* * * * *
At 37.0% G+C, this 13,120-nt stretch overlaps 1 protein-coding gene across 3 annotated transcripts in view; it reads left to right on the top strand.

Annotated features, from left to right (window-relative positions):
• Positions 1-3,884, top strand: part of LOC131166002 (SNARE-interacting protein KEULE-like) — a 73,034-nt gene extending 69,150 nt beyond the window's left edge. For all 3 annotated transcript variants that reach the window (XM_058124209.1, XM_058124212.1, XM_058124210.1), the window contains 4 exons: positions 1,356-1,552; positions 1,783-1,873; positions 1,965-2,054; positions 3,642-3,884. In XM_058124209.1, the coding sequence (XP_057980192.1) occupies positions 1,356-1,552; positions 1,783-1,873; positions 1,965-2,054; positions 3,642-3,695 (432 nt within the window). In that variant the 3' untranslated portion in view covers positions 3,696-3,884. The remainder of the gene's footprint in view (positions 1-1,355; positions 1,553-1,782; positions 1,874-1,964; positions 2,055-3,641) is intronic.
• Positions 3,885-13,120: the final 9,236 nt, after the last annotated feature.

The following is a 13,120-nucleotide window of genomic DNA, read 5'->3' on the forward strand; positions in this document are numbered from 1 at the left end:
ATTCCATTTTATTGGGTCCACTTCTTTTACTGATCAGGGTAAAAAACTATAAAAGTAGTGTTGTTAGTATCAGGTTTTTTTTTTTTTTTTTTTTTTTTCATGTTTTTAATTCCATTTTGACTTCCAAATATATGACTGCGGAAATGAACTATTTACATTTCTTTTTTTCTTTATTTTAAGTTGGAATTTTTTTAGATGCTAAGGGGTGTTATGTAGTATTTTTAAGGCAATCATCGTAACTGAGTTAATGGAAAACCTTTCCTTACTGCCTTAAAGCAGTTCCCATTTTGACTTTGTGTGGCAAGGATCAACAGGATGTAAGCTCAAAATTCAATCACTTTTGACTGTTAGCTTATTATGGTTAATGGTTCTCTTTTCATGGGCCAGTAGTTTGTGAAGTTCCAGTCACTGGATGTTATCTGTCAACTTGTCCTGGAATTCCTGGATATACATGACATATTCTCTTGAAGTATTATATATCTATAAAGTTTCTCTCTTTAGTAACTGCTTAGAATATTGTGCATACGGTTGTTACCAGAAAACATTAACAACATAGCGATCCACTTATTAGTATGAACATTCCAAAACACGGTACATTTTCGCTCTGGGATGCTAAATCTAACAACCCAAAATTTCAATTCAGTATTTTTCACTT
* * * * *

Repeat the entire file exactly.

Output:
At 37.0% G+C, this 13,120-nt stretch overlaps 1 protein-coding gene across 3 annotated transcripts in view; it reads left to right on the top strand.

Annotated features, from left to right (window-relative positions):
• Positions 1-3,884, top strand: part of LOC131166002 (SNARE-interacting protein KEULE-like) — a 73,034-nt gene extending 69,150 nt beyond the window's left edge. For all 3 annotated transcript variants that reach the window (XM_058124209.1, XM_058124212.1, XM_058124210.1), the window contains 4 exons: positions 1,356-1,552; positions 1,783-1,873; positions 1,965-2,054; positions 3,642-3,884. In XM_058124209.1, the coding sequence (XP_057980192.1) occupies positions 1,356-1,552; positions 1,783-1,873; positions 1,965-2,054; positions 3,642-3,695 (432 nt within the window). In that variant the 3' untranslated portion in view covers positions 3,696-3,884. The remainder of the gene's footprint in view (positions 1-1,355; positions 1,553-1,782; positions 1,874-1,964; positions 2,055-3,641) is intronic.
• Positions 3,885-13,120: the final 9,236 nt, after the last annotated feature.

The following is a 13,120-nucleotide window of genomic DNA, read 5'->3' on the forward strand; positions in this document are numbered from 1 at the left end:
ATTCCATTTTATTGGGTCCACTTCTTTTACTGATCAGGGTAAAAAACTATAAAAGTAGTGTTGTTAGTATCAGGTTTTTTTTTTTTTTTTTTTTTTTTCATGTTTTTAATTCCATTTTGACTTCCAAATATATGACTGCGGAAATGAACTATTTACATTTCTTTTTTTCTTTATTTTAAGTTGGAATTTTTTTAGATGCTAAGGGGTGTTATGTAGTATTTTTAAGGCAATCATCGTAACTGAGTTAATGGAAAACCTTTCCTTACTGCCTTAAAGCAGTTCCCATTTTGACTTTGTGTGGCAAGGATCAACAGGATGTAAGCTCAAAATTCAATCACTTTTGACTGTTAGCTTATTATGGTTAATGGTTCTCTTTTCATGGGCCAGTAGTTTGTGAAGTTCCAGTCACTGGATGTTATCTGTCAACTTGTCCTGGAATTCCTGGATATACATGACATATTCTCTTGAAGTATTATATATCTATAAAGTTTCTCTCTTTAGTAACTGCTTAGAATATTGTGCATACGGTTGTTACCAGAAAACATTAACAACATAGCGATCCACTTATTAGTATGAACATTCCAAAACACGGTACATTTTCGCTCTGGGATGCTAAATCTAACAACCCAAAATTTCAATTCAGTATTTTTCACTT